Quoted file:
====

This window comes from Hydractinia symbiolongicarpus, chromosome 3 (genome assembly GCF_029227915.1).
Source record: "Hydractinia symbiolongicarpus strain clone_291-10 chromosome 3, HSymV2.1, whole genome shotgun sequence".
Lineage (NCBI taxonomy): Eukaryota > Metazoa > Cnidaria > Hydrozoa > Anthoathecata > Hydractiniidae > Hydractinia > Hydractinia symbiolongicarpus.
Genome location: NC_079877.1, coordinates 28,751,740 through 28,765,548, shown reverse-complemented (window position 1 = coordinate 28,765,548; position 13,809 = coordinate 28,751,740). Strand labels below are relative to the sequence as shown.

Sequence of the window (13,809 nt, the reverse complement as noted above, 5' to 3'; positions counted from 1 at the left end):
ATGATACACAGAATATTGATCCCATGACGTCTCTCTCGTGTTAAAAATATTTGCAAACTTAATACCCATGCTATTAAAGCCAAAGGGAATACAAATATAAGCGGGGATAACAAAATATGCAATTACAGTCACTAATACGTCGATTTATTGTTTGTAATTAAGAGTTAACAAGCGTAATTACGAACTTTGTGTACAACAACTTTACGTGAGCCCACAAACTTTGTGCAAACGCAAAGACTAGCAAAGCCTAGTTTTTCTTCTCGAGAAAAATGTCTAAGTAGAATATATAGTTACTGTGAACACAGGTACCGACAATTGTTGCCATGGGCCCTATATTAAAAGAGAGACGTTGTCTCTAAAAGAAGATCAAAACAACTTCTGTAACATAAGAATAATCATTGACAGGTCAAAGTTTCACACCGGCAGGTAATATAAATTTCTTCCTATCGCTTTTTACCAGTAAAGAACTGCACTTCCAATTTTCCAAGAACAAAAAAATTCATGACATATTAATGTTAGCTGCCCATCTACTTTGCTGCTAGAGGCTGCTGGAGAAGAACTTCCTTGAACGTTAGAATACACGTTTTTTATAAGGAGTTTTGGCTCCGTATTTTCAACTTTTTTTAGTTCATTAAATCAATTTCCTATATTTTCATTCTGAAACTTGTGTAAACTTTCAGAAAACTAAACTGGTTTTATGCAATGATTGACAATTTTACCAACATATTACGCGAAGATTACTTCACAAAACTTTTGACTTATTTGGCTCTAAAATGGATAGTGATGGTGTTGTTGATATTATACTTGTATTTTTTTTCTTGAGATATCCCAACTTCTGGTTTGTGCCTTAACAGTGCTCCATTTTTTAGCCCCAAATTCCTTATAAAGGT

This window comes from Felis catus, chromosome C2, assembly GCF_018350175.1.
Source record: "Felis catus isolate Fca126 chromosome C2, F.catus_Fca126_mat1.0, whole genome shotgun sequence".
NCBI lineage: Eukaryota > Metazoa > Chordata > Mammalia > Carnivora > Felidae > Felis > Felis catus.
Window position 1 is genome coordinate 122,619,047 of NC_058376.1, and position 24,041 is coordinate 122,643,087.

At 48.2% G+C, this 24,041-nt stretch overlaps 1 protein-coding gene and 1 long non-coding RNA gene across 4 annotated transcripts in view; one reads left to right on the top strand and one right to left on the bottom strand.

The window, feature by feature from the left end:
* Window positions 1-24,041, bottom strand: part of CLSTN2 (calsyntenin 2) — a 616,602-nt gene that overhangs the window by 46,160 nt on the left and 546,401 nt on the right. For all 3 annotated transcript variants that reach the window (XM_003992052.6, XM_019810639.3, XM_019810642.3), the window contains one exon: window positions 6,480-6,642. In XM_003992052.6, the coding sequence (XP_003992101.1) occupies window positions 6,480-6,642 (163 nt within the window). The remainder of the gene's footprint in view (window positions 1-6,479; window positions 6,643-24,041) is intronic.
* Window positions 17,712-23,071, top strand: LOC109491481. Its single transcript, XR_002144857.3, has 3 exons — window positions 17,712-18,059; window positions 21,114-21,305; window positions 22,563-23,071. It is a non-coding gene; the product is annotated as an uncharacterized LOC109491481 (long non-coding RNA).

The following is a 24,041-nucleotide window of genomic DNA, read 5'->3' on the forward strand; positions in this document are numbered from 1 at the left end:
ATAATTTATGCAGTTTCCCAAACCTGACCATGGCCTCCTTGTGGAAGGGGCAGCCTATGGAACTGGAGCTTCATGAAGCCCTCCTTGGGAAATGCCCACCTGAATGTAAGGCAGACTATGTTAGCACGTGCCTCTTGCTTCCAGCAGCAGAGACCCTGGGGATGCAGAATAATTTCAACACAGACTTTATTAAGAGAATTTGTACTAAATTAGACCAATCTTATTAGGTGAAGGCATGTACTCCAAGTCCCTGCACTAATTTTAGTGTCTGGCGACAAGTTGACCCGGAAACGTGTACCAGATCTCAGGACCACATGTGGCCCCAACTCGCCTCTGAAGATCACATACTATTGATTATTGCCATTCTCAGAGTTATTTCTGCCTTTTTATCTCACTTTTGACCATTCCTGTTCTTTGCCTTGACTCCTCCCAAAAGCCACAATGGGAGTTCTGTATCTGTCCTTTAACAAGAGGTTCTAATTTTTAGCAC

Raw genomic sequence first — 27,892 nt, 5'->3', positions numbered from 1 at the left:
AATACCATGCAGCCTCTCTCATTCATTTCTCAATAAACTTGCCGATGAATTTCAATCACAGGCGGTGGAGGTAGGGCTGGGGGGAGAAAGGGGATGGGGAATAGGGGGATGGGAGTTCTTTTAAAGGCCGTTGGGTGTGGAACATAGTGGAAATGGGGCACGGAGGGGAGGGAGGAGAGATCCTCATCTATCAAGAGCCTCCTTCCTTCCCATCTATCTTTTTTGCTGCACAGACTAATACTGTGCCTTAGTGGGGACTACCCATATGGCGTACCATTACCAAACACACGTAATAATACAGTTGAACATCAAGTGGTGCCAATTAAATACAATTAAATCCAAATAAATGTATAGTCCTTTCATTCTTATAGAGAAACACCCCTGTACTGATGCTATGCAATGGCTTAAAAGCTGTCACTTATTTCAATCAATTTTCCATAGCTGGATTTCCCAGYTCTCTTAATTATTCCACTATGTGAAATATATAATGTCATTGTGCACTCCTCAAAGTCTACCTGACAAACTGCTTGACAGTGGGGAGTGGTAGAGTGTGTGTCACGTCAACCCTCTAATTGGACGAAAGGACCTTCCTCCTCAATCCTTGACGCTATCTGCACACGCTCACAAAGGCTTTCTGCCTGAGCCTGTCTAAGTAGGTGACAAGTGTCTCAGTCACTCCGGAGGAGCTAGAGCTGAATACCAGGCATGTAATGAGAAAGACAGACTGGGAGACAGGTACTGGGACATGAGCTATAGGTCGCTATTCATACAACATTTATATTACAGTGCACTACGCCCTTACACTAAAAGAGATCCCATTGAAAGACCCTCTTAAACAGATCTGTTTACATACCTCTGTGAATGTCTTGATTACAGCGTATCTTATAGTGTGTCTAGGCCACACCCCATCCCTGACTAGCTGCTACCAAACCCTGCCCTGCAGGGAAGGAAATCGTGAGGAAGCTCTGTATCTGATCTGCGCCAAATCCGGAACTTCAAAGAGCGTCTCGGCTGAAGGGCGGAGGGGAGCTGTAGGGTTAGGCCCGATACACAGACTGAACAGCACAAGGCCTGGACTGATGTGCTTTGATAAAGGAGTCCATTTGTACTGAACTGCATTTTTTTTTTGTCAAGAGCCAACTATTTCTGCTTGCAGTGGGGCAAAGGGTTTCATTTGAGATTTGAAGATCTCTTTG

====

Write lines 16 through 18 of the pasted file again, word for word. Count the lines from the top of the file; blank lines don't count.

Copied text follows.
ATAATTTATGCAGTTTCCCAAACCTGACCATGGCCTCCTTGTGGAAGGGGCAGCCTATGGAACTGGAGCTTCATGAAGCCCTCCTTGGGAAATGCCCACCTGAATGTAAGGCAGACTATGTTAGCACGTGCCTCTTGCTTCCAGCAGCAGAGACCCTGGGGATGCAGAATAATTTCAACACAGACTTTATTAAGAGAATTTGTACTAAATTAGACCAATCTTATTAGGTGAAGGCATGTACTCCAAGTCCCTGCACTAATTTTAGTGTCTGGCGACAAGTTGACCCGGAAACGTGTACCAGATCTCAGGACCACATGTGGCCCCAACTCGCCTCTGAAGATCACATACTATTGATTATTGCCATTCTCAGAGTTATTTCTGCCTTTTTATCTCACTTTTGACCATTCCTGTTCTTTGCCTTGACTCCTCCCAAAAGCCACAATGGGAGTTCTGTATCTGTCCTTTAACAAGAGGTTCTAATTTTTAGCAC

Raw genomic sequence first — 27,892 nt, 5'->3', positions numbered from 1 at the left:
AATACCATGCAGCCTCTCTCATTCATTTCTCAATAAACTTGCCGATGAATTTCAATCACAGGCGGTGGAGGTAGGGCTGGGGGGAGAAAGGGGATGGGGAATAGGGGGATGGGAGTTCTTTTAAAGGCCGTTGGGTGTGGAACATAGTGGAAATGGGGCACGGAGGGGAGGGAGGAGAGATCCTCATCTATCAAGAGCCTCCTTCCTTCCCATCTATCTTTTTTGCTGCACAGACTAATACTGTGCCTTAGTGGGGACTACCCATATGGCGTACCATTACCAAACACACGTAATAATACAGTTGAACATCAAGTGGTGCCAATTAAATACAATTAAATCCAAATAAATGTATAGTCCTTTCATTCTTATAGAGAAACACCCCTGTACTGATGCTATGCAATGGCTTAAAAGCTGTCACTTATTTCAATCAATTTTCCATAGCTGGATTTCCCAGYTCTCTTAATTATTCCACTATGTGAAATATATAATGTCATTGTGCACTCCTCAAAGTCTACCTGACAAACTGCTTGACAGTGGGGAGTGGTAGAGTGTGTGTCACGTCAACCCTCTAATTGGACGAAAGGACCTTCCTCCTCAATCCTTGACGCTATCTGCACACGCTCACAAAGGCTTTCTGCCTGAGCCTGTCTAAGTAGGTGACAAGTGTCTCAGTCACTCCGGAGGAGCTAGAGCTGAATACCAGGCATGTAATGAGAAAGACAGACTGGGAGACAGGTACTGGGACATGAGCTATAGGTCGCTATTCATACAACATTTATATTACAGTGCACTACGCCCTTACACTAAAAGAGATCCCATTGAAAGACCCTCTTAAACAGATCTGTTTACATACCTCTGTGAATGTCTTGATTACAGCGTATCTTATAGTGTGTCTAGGCCACACCCCATCCCTGACTAGCTGCTACCAAACCCTGCCCTGCAGGGAAGGAAATCGTGAGGAAGCTCTGTATCTGATCTGCGCCAAATCCGGAACTTCAAAGAGCGTCTCGGCTGAAGGGCGGAGGGGAGCTGTAGGGTTAGGCCCGATACACAGACTGAACAGCACAAGGCCTGGACTGATGTGCTTTGATAAAGGAGTCCATTTGTACTGAACTGCATTTTTTTTTTGTCAAGAGCCAACTATTTCTGCTTGCAGTGGGGCAAAGGGTTTCATTTGAGATTTGAAGATCTCTTTG